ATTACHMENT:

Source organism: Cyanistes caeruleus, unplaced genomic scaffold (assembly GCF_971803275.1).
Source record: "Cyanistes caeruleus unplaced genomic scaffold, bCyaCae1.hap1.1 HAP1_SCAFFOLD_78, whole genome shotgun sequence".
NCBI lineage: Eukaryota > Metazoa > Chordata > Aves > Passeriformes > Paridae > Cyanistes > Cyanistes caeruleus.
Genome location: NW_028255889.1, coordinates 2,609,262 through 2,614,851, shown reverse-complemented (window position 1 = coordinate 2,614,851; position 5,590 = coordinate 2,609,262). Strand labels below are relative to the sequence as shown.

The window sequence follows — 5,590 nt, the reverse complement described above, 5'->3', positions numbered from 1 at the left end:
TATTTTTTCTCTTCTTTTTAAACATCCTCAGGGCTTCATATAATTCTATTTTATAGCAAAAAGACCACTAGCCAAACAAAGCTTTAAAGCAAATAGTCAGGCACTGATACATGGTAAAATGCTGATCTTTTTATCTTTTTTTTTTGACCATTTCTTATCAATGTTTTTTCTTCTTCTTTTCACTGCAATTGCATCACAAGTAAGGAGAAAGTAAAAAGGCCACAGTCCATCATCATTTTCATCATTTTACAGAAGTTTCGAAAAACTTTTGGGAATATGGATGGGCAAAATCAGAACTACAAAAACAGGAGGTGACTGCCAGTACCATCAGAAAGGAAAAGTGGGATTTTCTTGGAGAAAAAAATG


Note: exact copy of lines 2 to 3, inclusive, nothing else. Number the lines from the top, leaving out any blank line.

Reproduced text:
Source record: "Cyanistes caeruleus unplaced genomic scaffold, bCyaCae1.hap1.1 HAP1_SCAFFOLD_78, whole genome shotgun sequence".
NCBI lineage: Eukaryota > Metazoa > Chordata > Aves > Passeriformes > Paridae > Cyanistes > Cyanistes caeruleus.